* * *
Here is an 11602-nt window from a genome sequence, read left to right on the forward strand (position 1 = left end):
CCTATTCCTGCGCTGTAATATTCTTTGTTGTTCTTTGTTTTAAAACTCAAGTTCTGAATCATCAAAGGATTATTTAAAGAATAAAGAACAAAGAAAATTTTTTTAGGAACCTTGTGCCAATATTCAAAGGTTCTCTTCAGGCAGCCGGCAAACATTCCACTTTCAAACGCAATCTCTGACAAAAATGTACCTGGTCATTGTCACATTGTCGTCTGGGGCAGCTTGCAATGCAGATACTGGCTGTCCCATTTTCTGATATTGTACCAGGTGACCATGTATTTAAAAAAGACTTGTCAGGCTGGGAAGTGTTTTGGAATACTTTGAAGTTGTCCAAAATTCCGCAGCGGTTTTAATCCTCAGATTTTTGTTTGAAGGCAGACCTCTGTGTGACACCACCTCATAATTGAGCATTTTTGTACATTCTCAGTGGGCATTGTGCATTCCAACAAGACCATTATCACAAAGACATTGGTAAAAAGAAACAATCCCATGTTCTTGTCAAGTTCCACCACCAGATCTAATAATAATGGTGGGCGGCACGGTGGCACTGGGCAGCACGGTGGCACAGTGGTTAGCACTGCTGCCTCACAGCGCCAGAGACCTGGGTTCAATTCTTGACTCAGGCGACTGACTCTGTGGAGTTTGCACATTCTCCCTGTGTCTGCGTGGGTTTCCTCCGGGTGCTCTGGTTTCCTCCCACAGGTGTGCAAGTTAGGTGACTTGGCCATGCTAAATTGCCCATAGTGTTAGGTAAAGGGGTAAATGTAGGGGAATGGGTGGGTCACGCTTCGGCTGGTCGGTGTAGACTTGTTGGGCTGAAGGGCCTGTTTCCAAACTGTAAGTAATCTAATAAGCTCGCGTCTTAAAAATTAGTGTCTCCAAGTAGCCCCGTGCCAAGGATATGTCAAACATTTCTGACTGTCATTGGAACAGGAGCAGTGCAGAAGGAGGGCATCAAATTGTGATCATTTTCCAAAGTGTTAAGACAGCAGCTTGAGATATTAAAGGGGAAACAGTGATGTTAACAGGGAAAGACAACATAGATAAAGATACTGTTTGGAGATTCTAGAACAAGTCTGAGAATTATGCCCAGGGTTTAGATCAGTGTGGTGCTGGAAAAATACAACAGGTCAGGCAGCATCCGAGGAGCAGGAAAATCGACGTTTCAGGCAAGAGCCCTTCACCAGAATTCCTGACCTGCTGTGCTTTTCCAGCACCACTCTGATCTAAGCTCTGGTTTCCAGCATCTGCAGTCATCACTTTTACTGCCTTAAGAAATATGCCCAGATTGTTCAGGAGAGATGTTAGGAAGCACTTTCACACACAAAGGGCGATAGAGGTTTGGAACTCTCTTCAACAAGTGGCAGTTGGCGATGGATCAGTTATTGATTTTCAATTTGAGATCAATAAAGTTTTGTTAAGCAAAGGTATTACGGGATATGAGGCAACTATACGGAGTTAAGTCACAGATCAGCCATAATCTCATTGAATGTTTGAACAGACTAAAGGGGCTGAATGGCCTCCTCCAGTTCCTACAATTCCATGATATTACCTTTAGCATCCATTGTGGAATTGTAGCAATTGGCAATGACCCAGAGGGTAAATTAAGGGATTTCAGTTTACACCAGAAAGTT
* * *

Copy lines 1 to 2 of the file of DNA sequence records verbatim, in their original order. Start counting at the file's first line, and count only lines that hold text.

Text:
Here is an 11602-nt window from a genome sequence, read left to right on the forward strand (position 1 = left end):
CCTATTCCTGCGCTGTAATATTCTTTGTTGTTCTTTGTTTTAAAACTCAAGTTCTGAATCATCAAAGGATTATTTAAAGAATAAAGAACAAAGAAAATTTTTTTAGGAACCTTGTGCCAATATTCAAAGGTTCTCTTCAGGCAGCCGGCAAACATTCCACTTTCAAACGCAATCTCTGACAAAAATGTACCTGGTCATTGTCACATTGTCGTCTGGGGCAGCTTGCAATGCAGATACTGGCTGTCCCATTTTCTGATATTGTACCAGGTGACCATGTATTTAAAAAAGACTTGTCAGGCTGGGAAGTGTTTTGGAATACTTTGAAGTTGTCCAAAATTCCGCAGCGGTTTTAATCCTCAGATTTTTGTTTGAAGGCAGACCTCTGTGTGACACCACCTCATAATTGAGCATTTTTGTACATTCTCAGTGGGCATTGTGCATTCCAACAAGACCATTATCACAAAGACATTGGTAAAAAGAAACAATCCCATGTTCTTGTCAAGTTCCACCACCAGATCTAATAATAATGGTGGGCGGCACGGTGGCACTGGGCAGCACGGTGGCACAGTGGTTAGCACTGCTGCCTCACAGCGCCAGAGACCTGGGTTCAATTCTTGACTCAGGCGACTGACTCTGTGGAGTTTGCACATTCTCCCTGTGTCTGCGTGGGTTTCCTCCGGGTGCTCTGGTTTCCTCCCACAGGTGTGCAAGTTAGGTGACTTGGCCATGCTAAATTGCCCATAGTGTTAGGTAAAGGGGTAAATGTAGGGGAATGGGTGGGTCACGCTTCGGCTGGTCGGTGTAGACTTGTTGGGCTGAAGGGCCTGTTTCCAAACTGTAAGTAATCTAATAAGCTCGCGTCTTAAAAATTAGTGTCTCCAAGTAGCCCCGTGCCAAGGATATGTCAAACATTTCTGACTGTCATTGGAACAGGAGCAGTGCAGAAGGAGGGCATCAAATTGTGATCATTTTCCAAAGTGTTAAGACAGCAGCTTGAGATATTAAAGGGGAAACAGTGATGTTAACAGGGAAAGACAACATAGATAAAGATACTGTTTGGAGATTCTAGAACAAGTCTGAGAATTATGCCCAGGGTTTAGATCAGTGTGGTGCTGGAAAAATACAACAGGTCAGGCAGCATCCGAGGAGCAGGAAAATCGACGTTTCAGGCAAGAGCCCTTCACCAGAATTCCTGACCTGCTGTGCTTTTCCAGCACCACTCTGATCTAAGCTCTGGTTTCCAGCATCTGCAGTCATCACTTTTACTGCCTTAAGAAATATGCCCAGATTGTTCAGGAGAGATGTTAGGAAGCACTTTCACACACAAAGGGCGATAGAGGTTTGGAACTCTCTTCAACAAGTGGCAGTTGGCGATGGATCAGTTATTGATTTTCAATTTGAGATCAATAAAGTTTTGTTAAGCAAAGGTATTACGGGATATGAGGCAACTATACGGAGTTAAGTCACAGATCAGCCATAATCTCATTGAATGTTTGAACAGACTAAAGGGGCTGAATGGCCTCCTCCAGTTCCTACAATTCCATGATATTACCTTTAGCATCCATTGTGGAATTGTAGCAATTGGCAATGACCCAGAGGGTAAATTAAGGGATTTCAGTTTACACCAGAAAGTT